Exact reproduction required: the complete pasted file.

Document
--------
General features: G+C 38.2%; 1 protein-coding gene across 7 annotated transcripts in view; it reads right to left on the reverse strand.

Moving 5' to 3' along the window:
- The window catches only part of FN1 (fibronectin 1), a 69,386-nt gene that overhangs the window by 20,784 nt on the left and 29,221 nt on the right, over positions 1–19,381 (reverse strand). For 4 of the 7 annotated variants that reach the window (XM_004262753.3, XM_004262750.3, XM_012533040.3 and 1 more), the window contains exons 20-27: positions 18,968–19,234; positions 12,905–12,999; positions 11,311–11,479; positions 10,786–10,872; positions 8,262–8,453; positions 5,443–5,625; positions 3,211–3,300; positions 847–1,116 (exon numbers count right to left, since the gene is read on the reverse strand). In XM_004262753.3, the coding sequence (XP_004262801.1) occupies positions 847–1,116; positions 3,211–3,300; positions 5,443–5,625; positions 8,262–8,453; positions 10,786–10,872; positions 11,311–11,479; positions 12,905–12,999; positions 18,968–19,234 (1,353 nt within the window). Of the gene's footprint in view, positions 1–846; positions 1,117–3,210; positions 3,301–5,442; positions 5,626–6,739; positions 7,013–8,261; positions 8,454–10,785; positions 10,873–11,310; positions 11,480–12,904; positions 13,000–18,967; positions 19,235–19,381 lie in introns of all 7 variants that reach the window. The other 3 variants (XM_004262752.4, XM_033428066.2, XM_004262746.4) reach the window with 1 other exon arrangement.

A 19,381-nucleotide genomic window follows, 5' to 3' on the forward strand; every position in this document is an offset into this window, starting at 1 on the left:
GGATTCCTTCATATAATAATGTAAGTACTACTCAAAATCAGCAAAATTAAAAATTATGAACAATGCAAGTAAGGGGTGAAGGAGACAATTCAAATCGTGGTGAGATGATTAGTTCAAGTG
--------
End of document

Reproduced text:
General features: G+C 38.2%; 1 protein-coding gene across 7 annotated transcripts in view; it reads right to left on the reverse strand.

Moving 5' to 3' along the window:
- The window catches only part of FN1 (fibronectin 1), a 69,386-nt gene that overhangs the window by 20,784 nt on the left and 29,221 nt on the right, over positions 1–19,381 (reverse strand). For 4 of the 7 annotated variants that reach the window (XM_004262753.3, XM_004262750.3, XM_012533040.3 and 1 more), the window contains exons 20-27: positions 18,968–19,234; positions 12,905–12,999; positions 11,311–11,479; positions 10,786–10,872; positions 8,262–8,453; positions 5,443–5,625; positions 3,211–3,300; positions 847–1,116 (exon numbers count right to left, since the gene is read on the reverse strand). In XM_004262753.3, the coding sequence (XP_004262801.1) occupies positions 847–1,116; positions 3,211–3,300; positions 5,443–5,625; positions 8,262–8,453; positions 10,786–10,872; positions 11,311–11,479; positions 12,905–12,999; positions 18,968–19,234 (1,353 nt within the window). Of the gene's footprint in view, positions 1–846; positions 1,117–3,210; positions 3,301–5,442; positions 5,626–6,739; positions 7,013–8,261; positions 8,454–10,785; positions 10,873–11,310; positions 11,480–12,904; positions 13,000–18,967; positions 19,235–19,381 lie in introns of all 7 variants that reach the window. The other 3 variants (XM_004262752.4, XM_033428066.2, XM_004262746.4) reach the window with 1 other exon arrangement.

A 19,381-nucleotide genomic window follows, 5' to 3' on the forward strand; every position in this document is an offset into this window, starting at 1 on the left:
GGATTCCTTCATATAATAATGTAAGTACTACTCAAAATCAGCAAAATTAAAAATTATGAACAATGCAAGTAAGGGGTGAAGGAGACAATTCAAATCGTGGTGAGATGATTAGTTCAAGTG